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Rep. Beto O'Rourke, who became a hero within the Democratic Party while losing a surprisingly tight race against Texas GOP Sen. Ted Cruz, has already been invited to New Hampshire to speak with voters and meet experienced political operators in the key primary state, CNBC has learned.
Since O'Rourke's loss earlier this month, Rob Friedlander, a senior advisor to the Texas Democrat's campaign, has received calls from the New Hampshire Young Democrats requesting that O'Rourke come to the Granite State, according to people familiar with the matter. The goal would be to have O'Rourke tour parts of the state and interact with voters.
The New Hampshire Young Democrats "extended an invitation via email. No further action has been taken at this time," Chris Evans, a spokesman for the O'Rourke campaign confirmed to CNBC. Friedlander "was put on the email as the individual knew him from New Hampshire days, but Rob is not involved in working to set anything up," he added.
The group is a chapter of the Young Democrats of America, the official youth arm of the Democratic Party. According to NHYD's website, its mission is to "help young Democrats seeking office, advocate for progressive issues, and train the next generation of progressive leaders." O'Rourke was lauded during the campaign for galvanizing young voters.
Friedlander, meanwhile, was a New Hampshire field organizer for the 2008 campaign of Barack Obama, who energized the youth vote on his way to eight years in the White House. O'Rourke has drawn comparisons to Obama – including from the former president himself.
The invitation is the first sign since the election that O'Rourke, a three-term congressman, is being courted by influential New Hampshire operatives as a potential 2020 nominee for president. The group has not received a response yet from either Friedlander or O'Rourke, according to people with knowledge of the invitation.
The development comes after CNBC previously reported that O'Rourke's donors and supporters have been privately prodding him to run in 2020 for either president or against Texas' other GOP senator, John Cornyn.
New Hampshire's young Democratic leadership is excited for the possibility of seeing O'Rourke come to visit.
"When he's on the stump, it's engaging," Lucas Meyer, the organization's president, said in an interview. "When he speaks you're excited and you know he believes in it. You want to buy into that movement. That's why people are excited."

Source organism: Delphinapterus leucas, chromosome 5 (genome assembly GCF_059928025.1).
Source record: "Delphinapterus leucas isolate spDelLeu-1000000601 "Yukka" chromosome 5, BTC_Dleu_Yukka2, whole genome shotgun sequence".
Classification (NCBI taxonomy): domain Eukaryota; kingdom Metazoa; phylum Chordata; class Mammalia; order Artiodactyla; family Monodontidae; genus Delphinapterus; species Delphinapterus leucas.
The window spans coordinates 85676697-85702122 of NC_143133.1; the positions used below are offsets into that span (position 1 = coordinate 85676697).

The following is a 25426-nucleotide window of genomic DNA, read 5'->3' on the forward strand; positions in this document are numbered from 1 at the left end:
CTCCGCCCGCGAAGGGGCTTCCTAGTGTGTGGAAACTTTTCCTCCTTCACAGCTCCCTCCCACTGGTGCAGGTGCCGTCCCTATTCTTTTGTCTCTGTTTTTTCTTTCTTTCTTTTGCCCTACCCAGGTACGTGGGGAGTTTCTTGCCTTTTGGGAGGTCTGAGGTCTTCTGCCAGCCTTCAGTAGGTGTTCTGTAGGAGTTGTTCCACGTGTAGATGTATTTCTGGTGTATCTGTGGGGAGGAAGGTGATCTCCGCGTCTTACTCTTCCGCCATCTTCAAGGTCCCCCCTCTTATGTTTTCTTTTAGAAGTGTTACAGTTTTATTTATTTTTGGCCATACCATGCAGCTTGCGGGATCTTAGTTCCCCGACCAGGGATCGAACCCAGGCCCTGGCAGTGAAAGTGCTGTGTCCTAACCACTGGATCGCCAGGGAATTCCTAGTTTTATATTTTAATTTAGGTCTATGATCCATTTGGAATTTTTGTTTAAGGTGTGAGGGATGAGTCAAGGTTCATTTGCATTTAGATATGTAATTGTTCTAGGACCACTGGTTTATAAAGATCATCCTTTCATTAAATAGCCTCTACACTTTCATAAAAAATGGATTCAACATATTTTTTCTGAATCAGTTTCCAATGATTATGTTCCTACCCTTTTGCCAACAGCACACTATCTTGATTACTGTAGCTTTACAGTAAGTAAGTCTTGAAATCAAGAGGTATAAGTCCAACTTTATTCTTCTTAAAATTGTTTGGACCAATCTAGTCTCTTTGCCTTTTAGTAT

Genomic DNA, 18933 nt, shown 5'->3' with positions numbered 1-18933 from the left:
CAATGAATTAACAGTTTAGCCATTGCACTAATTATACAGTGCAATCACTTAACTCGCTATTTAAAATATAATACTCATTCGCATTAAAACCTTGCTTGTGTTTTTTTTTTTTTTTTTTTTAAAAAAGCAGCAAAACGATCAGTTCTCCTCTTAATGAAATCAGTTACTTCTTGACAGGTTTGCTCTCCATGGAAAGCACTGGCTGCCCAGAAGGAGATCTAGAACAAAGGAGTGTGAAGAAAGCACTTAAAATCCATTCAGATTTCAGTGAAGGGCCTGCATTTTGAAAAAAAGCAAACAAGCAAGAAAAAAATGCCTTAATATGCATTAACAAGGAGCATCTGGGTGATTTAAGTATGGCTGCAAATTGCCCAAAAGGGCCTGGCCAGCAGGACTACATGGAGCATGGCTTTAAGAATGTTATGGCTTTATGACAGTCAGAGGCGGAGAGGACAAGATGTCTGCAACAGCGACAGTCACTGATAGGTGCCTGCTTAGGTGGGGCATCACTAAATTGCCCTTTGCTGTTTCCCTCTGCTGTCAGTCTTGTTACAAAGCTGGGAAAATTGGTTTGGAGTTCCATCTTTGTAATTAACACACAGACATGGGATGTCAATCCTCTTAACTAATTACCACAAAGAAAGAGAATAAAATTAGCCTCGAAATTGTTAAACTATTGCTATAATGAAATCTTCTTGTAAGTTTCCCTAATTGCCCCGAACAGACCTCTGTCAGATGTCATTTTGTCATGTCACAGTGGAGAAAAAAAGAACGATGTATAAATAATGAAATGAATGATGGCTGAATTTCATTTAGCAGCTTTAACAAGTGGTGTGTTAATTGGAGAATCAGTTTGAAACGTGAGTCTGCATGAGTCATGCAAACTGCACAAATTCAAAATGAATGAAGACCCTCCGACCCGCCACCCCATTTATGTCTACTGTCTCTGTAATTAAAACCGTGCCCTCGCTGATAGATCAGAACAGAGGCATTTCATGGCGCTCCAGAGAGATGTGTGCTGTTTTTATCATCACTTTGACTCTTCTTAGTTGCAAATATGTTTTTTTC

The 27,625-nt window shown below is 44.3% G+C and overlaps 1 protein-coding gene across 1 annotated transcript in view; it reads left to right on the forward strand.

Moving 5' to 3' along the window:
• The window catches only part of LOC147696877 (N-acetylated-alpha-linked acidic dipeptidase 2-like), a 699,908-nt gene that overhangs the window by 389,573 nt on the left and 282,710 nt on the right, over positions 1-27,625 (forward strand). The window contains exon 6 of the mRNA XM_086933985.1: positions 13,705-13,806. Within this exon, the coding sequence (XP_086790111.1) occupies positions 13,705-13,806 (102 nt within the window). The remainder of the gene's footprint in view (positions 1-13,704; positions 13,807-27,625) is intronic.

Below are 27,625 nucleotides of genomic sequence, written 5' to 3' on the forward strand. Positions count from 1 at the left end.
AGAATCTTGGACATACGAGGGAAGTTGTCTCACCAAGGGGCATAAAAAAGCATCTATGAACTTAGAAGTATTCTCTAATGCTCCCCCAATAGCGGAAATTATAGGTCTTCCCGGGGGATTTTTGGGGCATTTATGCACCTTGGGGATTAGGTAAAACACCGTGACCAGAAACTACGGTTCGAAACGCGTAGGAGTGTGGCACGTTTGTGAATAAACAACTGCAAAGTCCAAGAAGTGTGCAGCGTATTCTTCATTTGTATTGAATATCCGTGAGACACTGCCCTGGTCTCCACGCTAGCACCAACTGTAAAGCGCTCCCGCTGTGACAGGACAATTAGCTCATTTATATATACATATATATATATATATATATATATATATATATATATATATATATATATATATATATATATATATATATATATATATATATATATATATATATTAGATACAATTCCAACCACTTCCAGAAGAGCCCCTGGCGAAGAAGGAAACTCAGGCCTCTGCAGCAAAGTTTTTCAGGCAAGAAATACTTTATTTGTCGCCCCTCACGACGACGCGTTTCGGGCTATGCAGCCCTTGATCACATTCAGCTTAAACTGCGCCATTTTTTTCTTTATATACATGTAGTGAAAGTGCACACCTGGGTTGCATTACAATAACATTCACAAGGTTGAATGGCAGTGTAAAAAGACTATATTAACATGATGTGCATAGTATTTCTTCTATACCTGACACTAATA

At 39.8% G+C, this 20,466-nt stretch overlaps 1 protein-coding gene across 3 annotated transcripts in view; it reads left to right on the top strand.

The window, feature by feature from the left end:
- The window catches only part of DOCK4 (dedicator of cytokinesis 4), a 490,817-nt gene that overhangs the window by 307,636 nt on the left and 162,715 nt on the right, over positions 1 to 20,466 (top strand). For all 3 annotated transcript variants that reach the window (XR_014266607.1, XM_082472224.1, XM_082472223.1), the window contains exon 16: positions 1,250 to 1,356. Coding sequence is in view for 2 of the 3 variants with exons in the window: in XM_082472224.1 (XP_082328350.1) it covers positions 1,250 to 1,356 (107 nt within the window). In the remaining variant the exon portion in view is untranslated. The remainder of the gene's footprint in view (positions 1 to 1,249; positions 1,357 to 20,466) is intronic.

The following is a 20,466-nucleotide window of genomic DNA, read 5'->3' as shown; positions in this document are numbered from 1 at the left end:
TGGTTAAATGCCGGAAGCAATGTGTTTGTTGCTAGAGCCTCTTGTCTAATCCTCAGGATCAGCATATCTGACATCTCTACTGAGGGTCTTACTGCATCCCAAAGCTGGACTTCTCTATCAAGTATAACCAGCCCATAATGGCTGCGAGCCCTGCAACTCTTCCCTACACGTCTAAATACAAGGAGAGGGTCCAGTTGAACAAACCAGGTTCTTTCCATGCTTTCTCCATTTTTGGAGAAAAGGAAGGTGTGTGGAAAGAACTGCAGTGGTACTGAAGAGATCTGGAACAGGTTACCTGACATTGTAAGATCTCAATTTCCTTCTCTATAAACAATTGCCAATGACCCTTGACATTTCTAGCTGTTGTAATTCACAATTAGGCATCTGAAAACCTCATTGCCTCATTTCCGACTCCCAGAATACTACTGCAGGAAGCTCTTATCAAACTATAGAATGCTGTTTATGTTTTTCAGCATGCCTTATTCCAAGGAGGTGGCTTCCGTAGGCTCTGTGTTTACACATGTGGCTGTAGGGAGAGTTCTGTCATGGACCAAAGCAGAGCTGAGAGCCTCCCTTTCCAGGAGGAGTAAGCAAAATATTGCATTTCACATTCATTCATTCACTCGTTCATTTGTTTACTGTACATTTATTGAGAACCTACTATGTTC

Top former advisors for Clinton and Obama have also been in touch with associates of O'Rourke to see where he stands on a run for the White House, according to two people with direct knowledge of the conversations.
Clinton's 2016 campaign manager, Robby Mook, has spoken with the congressman's close confidants about making a 2020 run and has said O'Rourke should if he wants to, these people said. Mook has also spoken with other 2020 hopefuls, but it's unclear who else he has engaged with.
Jeremy Bird, who worked as a strategist for both Clinton and Obama, has also spoken with O'Rourke's inner circle about his future, these same people said.
Mook and Bird did not return requests for comment.
Potential 2020 Democratic candidates who have already visited New Hampshire include Sen. Cory Booker of New Jersey, Washington Gov. Jay Inslee, Oregon Sen. Jeff Merkley and Michael Avenatti, the attorney representing porn star Stormy Daniels in legal battles against President Donald Trump.
Booker has turned to Jim Demers, a veteran political advisor and former campaign chair for Obama's 2008 New Hampshire operation, as a "tour guide" within the state. He is scheduled to return to New Hampshire for a second time in December.
The New Hampshire primary is one of the early hurdles for any presidential candidate, although it isn't always a must-win. Obama lost the state's 2008 primary to Hillary Clinton by just under 3 percentage points.
Clinton fell in the same primary in 2016 when she was in a surprisingly tough race for the nomination against Sen. Bernie Sanders, I-Vt. Sanders trounced Clinton by more than 20 points in New Hampshire, but she went on to capture the Democratic Party nomination that year. Then-candidate Donald Trump won the state's Republican primary and later defeated Clinton in the general election.
The New Hampshire Young Democrats aren't the only ones in the state who have reached out to O'Rourke in the hope that he will visit.
Jay Surdukowski, former chairman of the state Democratic Party Platform Committee, told CNBC that leaders of New England College, a nonprofit school in Henniker, have also reached out to O'Rourke's team to see if he would be interested in visiting campus.
A spokesman for the college did not return a request for comment.
Surdukowski, a Concord-based attorney who has been involved with New Hampshire politics for almost a decade, has created a Facebook page calling for O'Rourke to run for president and visit key states beyond his own, including Iowa, South Carolina and Nevada.